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Sunday, November 13, 2005

Get some exercise! 

I feel so much better for getting a bit of real exercise today. I'd been stuck inside working, or travelling all week and was feeling mentally and physically mucky. I feel like I've learned a valuable lesson, unfortunately it's one I've learned a thousand times before.

I've set myself goals before, but don't always achieve them. I'm much more likely to spontaneously do something with little or no planning than pick something big in the future and work towards it. I guess I worry about the passage of time. I feel that by setting dates in the future then watching as they hurtle towards me, I am only compounding the problem. A pizza can look enormous until you slice it up and eat one of the slices - it's then that you have some comprehension of how much is left.

On the other hand it is probably only through having new experiences that one can hope to slow the passage of time. So maybe goals, including the work put in to achieve them and what they may lead to after achieving them, may not be so bad after all.

I'll give it another go then. Maybe listing the goals here will make me more likely to stick to them.

1) The Great North Run (Sept / Oct). Rhian has committed to this. (and Paul too.

2) A cycle ride abroad. I need to better this year's effort. Events and some of my obsessions seem to have pointed me towards the Karakoram Highway, although I don't know if it's possible to fit this into a three week holiday, or what time of year would be suitable. I also wonder where I would find a travelling companion who would be happy spending their summer holiday cycling up a big mountain in a third world country.

I also cleaned the fridge today.

One more thing, it now seems the term 'Social Entrepreneurship' is cropping up all over the place. Just in case this becomes the next big thing, I want to make it clear that I first made reference to this term before it became popular. (just covering myself in case I get accused of following a fashion).

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Thursday, November 10, 2005

Encryption and furlongs of evidence 

How can rubbish like this go unchallenged?

Firstly we have Charles Clarke arguing that suspects be held for up to 90 days because 28 days is not long enough for the security services to decrypt the information stored on an encrypted hard-drive.

"Their advice has been unequivocal. A 14 or even 28-day period will not allow them the time they need adequately to investigate the most heavily encrypted data. They have made it clear to me that the use of advanced encryption technology by those who pose a threat to law and order or the security of the country is becoming more widespread and is growing rapidly. Encryption is more pervasive, more complex and easier to use than ever before.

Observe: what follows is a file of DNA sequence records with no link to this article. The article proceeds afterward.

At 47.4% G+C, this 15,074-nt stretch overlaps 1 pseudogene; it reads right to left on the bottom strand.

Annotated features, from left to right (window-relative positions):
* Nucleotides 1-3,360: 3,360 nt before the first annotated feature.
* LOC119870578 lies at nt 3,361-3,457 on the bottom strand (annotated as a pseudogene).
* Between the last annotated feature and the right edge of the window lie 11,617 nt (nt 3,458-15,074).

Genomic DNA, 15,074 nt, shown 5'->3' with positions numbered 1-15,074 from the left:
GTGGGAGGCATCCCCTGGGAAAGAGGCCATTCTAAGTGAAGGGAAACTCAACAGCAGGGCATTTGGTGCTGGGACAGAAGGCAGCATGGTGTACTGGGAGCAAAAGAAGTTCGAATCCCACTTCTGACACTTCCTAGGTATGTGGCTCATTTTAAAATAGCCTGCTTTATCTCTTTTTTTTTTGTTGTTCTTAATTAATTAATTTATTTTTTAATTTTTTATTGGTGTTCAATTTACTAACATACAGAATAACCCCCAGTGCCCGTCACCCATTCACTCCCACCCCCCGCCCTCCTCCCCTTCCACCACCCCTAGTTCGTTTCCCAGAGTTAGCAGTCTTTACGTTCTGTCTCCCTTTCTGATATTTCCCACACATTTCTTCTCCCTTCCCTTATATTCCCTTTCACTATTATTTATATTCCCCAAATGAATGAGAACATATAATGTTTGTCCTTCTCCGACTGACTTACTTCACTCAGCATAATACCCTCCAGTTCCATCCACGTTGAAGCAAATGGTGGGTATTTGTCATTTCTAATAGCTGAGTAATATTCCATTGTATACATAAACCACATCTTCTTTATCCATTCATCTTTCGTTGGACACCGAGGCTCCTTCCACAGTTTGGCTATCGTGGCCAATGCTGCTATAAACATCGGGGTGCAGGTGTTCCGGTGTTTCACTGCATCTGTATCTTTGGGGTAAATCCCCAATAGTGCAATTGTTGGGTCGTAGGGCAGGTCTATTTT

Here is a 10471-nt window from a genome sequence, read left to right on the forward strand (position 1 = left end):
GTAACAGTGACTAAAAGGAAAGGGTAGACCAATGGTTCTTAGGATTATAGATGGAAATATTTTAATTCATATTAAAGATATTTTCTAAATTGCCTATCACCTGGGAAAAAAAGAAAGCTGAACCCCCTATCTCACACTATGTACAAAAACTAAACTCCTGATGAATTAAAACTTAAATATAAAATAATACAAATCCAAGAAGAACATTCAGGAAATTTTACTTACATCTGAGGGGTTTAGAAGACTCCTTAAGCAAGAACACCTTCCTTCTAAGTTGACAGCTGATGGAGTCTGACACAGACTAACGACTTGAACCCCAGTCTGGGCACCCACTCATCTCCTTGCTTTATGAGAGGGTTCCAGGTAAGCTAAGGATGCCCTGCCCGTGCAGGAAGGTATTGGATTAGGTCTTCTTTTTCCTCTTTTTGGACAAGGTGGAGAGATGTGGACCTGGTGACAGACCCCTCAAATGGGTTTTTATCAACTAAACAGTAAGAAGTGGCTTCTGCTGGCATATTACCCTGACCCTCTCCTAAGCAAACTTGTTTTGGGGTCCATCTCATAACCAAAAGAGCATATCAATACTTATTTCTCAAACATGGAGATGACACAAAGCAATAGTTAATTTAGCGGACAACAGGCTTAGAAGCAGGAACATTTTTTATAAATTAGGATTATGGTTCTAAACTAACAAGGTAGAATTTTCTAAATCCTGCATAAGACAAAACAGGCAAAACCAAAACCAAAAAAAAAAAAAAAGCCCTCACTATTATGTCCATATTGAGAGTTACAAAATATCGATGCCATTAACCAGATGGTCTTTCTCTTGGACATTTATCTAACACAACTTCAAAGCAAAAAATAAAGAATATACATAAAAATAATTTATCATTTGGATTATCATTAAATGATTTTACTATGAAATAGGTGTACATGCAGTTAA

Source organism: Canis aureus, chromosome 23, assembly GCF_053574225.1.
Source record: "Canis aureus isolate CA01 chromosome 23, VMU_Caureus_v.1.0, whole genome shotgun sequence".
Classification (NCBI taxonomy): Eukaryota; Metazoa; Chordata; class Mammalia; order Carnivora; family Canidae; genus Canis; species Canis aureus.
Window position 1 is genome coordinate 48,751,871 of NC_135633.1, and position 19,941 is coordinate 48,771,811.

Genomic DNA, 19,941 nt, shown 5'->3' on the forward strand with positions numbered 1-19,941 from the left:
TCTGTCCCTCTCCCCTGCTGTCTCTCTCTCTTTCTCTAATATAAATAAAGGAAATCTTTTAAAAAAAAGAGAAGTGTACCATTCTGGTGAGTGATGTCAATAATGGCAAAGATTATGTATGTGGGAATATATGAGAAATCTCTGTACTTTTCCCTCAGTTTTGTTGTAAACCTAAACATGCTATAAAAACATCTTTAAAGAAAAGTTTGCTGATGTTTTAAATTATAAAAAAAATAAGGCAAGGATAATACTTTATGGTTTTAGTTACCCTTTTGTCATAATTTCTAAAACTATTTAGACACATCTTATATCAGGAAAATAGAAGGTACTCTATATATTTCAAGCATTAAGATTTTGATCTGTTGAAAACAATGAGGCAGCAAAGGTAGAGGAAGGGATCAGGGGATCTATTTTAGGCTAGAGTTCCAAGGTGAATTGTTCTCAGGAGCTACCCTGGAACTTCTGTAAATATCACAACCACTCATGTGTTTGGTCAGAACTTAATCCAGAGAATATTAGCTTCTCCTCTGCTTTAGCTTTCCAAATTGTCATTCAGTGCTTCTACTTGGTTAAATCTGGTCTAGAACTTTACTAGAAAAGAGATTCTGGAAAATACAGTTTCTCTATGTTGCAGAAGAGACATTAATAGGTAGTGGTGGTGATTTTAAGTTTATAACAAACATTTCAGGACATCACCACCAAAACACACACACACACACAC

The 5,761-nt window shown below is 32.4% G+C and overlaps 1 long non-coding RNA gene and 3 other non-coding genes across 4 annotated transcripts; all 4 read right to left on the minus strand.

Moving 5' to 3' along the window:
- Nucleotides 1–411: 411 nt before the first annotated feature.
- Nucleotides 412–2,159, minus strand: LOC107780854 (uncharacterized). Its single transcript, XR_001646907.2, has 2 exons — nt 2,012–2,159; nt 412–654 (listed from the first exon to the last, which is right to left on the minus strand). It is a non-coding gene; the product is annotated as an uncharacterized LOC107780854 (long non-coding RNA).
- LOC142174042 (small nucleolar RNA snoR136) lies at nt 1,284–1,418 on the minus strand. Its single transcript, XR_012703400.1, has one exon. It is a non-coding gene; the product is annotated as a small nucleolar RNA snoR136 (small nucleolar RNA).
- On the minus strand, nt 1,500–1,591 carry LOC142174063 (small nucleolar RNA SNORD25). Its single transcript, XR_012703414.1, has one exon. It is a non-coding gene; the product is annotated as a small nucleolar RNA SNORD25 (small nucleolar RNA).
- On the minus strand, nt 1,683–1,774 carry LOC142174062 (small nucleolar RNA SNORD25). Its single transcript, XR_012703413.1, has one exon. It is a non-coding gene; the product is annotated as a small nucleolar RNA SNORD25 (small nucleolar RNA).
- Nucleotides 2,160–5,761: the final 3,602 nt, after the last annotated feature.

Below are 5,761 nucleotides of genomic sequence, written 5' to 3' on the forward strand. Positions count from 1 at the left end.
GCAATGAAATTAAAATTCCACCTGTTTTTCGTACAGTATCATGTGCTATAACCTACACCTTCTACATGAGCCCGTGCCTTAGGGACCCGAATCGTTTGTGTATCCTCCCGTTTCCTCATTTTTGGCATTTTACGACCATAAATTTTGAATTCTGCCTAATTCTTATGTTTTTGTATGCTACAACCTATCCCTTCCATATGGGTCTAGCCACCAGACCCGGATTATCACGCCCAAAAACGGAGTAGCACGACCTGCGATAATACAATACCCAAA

That poses a significant challenge to police and investigators on two fronts. First, it means that even sifting the evidence to identify which computers require specialist investigation and decryption usually?the experts' word?takes a number of weeks. Each computer must be examined to assess what data can be easily gleaned and where heavyweight code-breaking is required."


Unless they know something I don't, a couple of years and the most powerful computers on the planet would be required to break 192-bit encryption (which is what I would understand as being a rather basic encryption standard). This is not an argument for 90 days. It could be an argument for 2 years.


Next we have the Prime Minister really losing it by measuring evidence in feet!

"I really have to say to the right horn. and learned Gentleman that I find it quite extraordinary that he seeks to suggest that there is somehow no evidence that the police are putting forward for the case that they are making. They have put forward detailed reasons as to why they believe these powers to be necessary. For example, just this last weekend, we arrested people on a terrorist operation. There were 750 gigabytes of data; that is 66,000 ft-worth of data; that would be printed out and have to be investigated."

This is just utter rubbish? You don't print digital information onto paper to read! How do you print CCTV video or phone tap audio? What font do you use? Even if all the information is text based you use the power of the computer to do the searching for you, you don't print it out and read it. You can't measure evidence in feet, it means nothing! You may as well measure it in Ohms or measure it using the Scoville scale (used to measure the hotness of chillies).
This is obviously part of the 'utterly convincing argument' the police presented to him. He clearly has a problem distinguishing between convincing argument and arbitrary meaningless numbers (as we've seen before - only that time with with grave consequences).


Then later on, a poor Labour PM gets even more tied up in bullshit.

Janet Anderson:
"In their recent evidence to the Joint Committee on Human Rights, the police referred to one case in which, if they had printed out the computer data that they had recovered, it would have made a pile 66,000 ft high. That is the sort of challenge that the police face and they need our help to meet it."